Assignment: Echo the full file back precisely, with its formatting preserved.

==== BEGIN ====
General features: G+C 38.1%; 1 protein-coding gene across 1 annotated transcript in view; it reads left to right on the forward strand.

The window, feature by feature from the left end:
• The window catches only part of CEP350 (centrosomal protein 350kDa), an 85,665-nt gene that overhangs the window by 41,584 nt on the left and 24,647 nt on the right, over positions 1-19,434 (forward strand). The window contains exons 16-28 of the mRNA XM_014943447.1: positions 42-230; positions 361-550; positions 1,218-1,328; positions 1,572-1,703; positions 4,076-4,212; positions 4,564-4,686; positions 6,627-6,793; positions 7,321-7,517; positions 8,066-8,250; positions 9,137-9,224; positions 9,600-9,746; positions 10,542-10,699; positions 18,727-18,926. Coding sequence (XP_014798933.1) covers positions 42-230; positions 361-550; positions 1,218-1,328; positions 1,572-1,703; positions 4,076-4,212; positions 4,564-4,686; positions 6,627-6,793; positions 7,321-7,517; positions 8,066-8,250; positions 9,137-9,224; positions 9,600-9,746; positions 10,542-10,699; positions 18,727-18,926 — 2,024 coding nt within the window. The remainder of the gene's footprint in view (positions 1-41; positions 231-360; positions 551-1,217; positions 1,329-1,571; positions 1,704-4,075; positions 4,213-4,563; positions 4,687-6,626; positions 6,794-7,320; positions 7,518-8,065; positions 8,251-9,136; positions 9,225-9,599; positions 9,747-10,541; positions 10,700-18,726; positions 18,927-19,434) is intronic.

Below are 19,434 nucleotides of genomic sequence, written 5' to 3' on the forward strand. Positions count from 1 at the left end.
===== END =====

General features: G+C 38.1%; 1 protein-coding gene across 1 annotated transcript in view; it reads left to right on the forward strand.

The window, feature by feature from the left end:
• The window catches only part of CEP350 (centrosomal protein 350kDa), an 85,665-nt gene that overhangs the window by 41,584 nt on the left and 24,647 nt on the right, over positions 1-19,434 (forward strand). The window contains exons 16-28 of the mRNA XM_014943447.1: positions 42-230; positions 361-550; positions 1,218-1,328; positions 1,572-1,703; positions 4,076-4,212; positions 4,564-4,686; positions 6,627-6,793; positions 7,321-7,517; positions 8,066-8,250; positions 9,137-9,224; positions 9,600-9,746; positions 10,542-10,699; positions 18,727-18,926. Coding sequence (XP_014798933.1) covers positions 42-230; positions 361-550; positions 1,218-1,328; positions 1,572-1,703; positions 4,076-4,212; positions 4,564-4,686; positions 6,627-6,793; positions 7,321-7,517; positions 8,066-8,250; positions 9,137-9,224; positions 9,600-9,746; positions 10,542-10,699; positions 18,727-18,926 — 2,024 coding nt within the window. The remainder of the gene's footprint in view (positions 1-41; positions 231-360; positions 551-1,217; positions 1,329-1,571; positions 1,704-4,075; positions 4,213-4,563; positions 4,687-6,626; positions 6,794-7,320; positions 7,518-8,065; positions 8,251-9,136; positions 9,225-9,599; positions 9,747-10,541; positions 10,700-18,726; positions 18,927-19,434) is intronic.

Below are 19,434 nucleotides of genomic sequence, written 5' to 3' on the forward strand. Positions count from 1 at the left end.